Screenplay By Phillip Ghee (USA)
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Meanwhile, back at the college, we are shown vignettes of Professor Easton and Braxton spending more time together. They are both avid sportsmen and - being the social butterfly - Braxton makes a fine companion for the many Gala’s and Social Functions attended by and sometime hosted by Professor Easton. Braxton is usually a hit at all these events and is much coveted by ladies in attendance, even by the elder crowd. In spite of their new found friendship /Mentorship, in the scholastic world, we still are shown vignettes of a less than studious Braxton nodding off in class and in study hall.
We are shown vignettes of studious Jared as he continues to pursue his studies and future vocation. His propensity for compassion is shown by his volunteering at the University’s Outreach Center which among other things, also lends itself to the At- Risk Youth Center DeBaptise is involved in.
Although still not assigned to the Paper Mill Murder case, we find DeBaptise is
being drawn in, a nagging itch causing him to take more and more interest in the case. We see him examining post mortem photographs of the unique and definitive cuts made to the victim. He even has enlargement prints made of specific photos showing the cut markings. He knows he has seen markings similar to these before.
At his home, DeBaptise hesitantly makes his way towards an attic. Once in the attic we find a steamer trunk hidden in the far area of the room. DeBaptise prepares to open the trunk but stops abruptly; he crosses himself, much in manner of practitioners of Catholicism in Central America. He now proceeds to open the trunk. He withdraws from the trunk items and props not generally known to the American audience. He also removes from the trunk a tattered and worn portfolio of sorts. As he flips through the pages we are shown documents, some of which appear to be faded and blood-stained. We are entreated to photographs of cigar smoking women, photos of elder men poised around decapitated animals and ritualistic masks. We see photos of topless woman, eyes bulging, caught frozen in time in the midst of a frenzied trance-induced dance. The photo that DeBaptise stares at the longest is that of a young boy surrounded by the trappings of what obviously is some ceremony of rites. The boy is dressed in white robes and turban. The elders surrounding him are in decorative attire. Squatting beside the boy in the photo is what appears to be a malnourished elder, clothed only in a loin cloth. He holds in his hands two dagger-like long knives. As DeBaptise stands transfixed looking at the photo; his hand ventures up to his neck, he instinctively rubs a scar on his lower neck. The camera zooms in to find a marking, not exact, but similar to that which we saw earlier on one of the enlarged post mortem prints DeBaptise had made.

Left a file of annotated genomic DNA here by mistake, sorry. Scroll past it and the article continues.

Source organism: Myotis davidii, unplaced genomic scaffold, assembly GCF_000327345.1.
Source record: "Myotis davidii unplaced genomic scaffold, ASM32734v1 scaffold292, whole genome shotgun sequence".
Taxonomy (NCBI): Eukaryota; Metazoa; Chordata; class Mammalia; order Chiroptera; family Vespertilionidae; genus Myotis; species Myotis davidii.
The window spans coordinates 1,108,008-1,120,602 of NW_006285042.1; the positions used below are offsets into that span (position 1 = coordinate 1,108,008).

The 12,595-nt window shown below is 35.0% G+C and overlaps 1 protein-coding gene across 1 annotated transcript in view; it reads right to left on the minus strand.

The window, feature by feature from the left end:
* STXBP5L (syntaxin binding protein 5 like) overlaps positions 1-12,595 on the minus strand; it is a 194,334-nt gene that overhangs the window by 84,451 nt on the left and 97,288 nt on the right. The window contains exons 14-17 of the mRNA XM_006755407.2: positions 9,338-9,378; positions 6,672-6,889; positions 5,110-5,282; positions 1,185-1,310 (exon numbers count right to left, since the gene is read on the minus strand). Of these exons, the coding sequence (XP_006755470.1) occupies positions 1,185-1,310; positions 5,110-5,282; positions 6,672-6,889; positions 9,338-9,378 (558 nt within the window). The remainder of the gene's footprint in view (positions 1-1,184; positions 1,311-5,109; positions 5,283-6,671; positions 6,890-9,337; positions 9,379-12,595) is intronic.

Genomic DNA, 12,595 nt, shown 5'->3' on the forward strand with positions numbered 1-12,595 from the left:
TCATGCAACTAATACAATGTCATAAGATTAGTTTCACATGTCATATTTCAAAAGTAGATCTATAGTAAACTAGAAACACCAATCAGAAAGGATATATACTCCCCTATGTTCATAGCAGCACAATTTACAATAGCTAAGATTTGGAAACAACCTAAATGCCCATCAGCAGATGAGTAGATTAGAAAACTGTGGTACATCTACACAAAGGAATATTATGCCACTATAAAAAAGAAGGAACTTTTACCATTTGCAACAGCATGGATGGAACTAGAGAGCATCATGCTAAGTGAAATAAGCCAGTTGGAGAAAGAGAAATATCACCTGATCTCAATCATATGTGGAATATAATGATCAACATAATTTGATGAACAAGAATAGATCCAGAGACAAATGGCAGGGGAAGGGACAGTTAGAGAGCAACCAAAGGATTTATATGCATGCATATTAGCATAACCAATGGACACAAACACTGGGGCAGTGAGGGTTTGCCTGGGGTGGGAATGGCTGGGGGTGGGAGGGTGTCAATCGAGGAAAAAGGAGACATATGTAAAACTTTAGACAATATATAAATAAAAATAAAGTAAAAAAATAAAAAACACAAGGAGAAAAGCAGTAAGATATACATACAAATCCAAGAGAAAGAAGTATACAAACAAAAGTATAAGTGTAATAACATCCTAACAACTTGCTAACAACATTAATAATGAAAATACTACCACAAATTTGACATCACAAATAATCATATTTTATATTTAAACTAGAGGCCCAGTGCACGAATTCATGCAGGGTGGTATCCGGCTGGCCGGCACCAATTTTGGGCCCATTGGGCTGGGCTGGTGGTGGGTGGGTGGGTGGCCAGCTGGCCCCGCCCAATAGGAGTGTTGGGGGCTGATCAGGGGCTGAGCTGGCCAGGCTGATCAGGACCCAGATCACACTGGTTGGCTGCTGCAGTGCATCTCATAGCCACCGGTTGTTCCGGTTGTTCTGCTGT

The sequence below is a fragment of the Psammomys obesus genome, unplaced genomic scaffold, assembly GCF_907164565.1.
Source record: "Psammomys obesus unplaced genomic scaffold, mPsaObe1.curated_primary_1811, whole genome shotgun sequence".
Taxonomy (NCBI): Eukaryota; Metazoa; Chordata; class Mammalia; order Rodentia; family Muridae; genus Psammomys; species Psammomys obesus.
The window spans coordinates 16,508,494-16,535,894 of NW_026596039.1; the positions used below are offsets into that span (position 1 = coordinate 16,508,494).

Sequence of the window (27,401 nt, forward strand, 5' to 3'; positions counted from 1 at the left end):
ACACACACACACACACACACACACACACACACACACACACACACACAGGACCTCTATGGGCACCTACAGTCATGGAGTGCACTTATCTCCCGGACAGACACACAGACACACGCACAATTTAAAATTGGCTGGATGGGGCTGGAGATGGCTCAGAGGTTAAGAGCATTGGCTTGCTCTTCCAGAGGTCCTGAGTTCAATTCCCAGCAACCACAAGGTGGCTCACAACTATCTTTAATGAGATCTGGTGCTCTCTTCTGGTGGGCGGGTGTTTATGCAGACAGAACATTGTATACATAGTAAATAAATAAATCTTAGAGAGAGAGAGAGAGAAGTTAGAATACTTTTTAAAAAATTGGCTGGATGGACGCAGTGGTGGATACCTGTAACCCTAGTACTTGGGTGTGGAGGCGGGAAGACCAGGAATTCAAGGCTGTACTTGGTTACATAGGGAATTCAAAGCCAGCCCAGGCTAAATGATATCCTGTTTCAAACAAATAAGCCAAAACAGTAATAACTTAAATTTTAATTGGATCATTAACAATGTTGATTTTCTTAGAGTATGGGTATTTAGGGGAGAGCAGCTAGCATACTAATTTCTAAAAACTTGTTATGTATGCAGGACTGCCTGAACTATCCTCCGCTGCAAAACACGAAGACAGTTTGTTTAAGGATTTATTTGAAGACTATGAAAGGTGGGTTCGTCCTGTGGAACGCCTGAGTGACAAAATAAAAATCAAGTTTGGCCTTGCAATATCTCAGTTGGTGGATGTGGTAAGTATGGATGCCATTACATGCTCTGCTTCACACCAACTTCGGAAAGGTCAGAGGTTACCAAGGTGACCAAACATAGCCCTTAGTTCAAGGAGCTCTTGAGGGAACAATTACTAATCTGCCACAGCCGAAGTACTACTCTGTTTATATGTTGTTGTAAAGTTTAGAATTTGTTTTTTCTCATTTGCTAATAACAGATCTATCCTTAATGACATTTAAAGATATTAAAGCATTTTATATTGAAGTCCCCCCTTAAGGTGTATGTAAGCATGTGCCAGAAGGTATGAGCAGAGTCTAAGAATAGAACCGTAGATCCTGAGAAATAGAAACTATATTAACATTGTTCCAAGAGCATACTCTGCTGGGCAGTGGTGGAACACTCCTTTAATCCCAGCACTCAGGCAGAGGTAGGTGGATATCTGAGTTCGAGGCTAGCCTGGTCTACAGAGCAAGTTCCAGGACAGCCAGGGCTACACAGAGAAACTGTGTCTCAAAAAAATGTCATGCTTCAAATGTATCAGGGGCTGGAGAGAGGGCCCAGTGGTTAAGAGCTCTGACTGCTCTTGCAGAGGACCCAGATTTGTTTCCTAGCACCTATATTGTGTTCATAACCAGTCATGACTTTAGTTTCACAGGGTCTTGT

Camera pans as we follow DeBaptise driving into a shopping district. Many of the signs are in bi-lingual Creole-French and English. DeBaptise enters a small restaurant.
The atmosphere is lively and jovial. A group of men seated at the front trade colloquial barbs with the owner. The owner, upon spotting DeBaptise, welcomes the retreat from the verbal sparing.
(Spoken in local dialect Creole-French with English subtitles)
“So what’s this now, you only before come see us on Holiday and Funeral.
Maybe you’re too! ashamed of your bone wearing native relatives.
(He gives DeBaptise a playful shove)
“Come Here Boy; Let me get you a nice seat away from these monkeys”.
(He points to the men and the insults playfully fly again).
“Uncle Monde, You know with all the business of the city life, I can hardly find time….
“No need to explain yourself, Jean Boy, that’s just what we old folks do”
(He seats DeBaptise at a corner table and rushes one of his workers to bring him a menu).
After thoughtful consideration DeBaptise attempts to order a tradition localized dish but when he attempts to pronounce it he stutters. This sends the old man into hysterics.
See you can no longer even speak your home tongue, you better start coming here for breakfast everyday and I will teach you all over again (he recites a song used for teaching children how to ask for things. Both men laugh)
“Nephew you know I don’t disown my past, it just whenever I think back to Haiti … “
(Absentmindedly, his hand draws up to his neck)
“I keep going back to those two years that…”
Don’t Nephew; don’t go there, its OK. I know, I never forgave you Mother for letting That Houngenikon, take you and keep you up there in the jungle with those people, those Damn devils.
He pats DeBaptise on the shoulders and starts off for the kitchen but not before noticing the top most portion of the scar, just above DeBaptise’s collar. He shakes his head in frustration.
“Are they here Uncle”?
The man stops, the menu falls from his hand. He stares at DeBaptise
“No nephew, you belong to God now, you have no part with them.”
“It is not that Uncle, I need to find some information, and it’s Police Business”.
“I hear talk, I think there is a house in over in Echo Park, ask the blind man”
(He points to a pan handler who sits on a stoop across the street)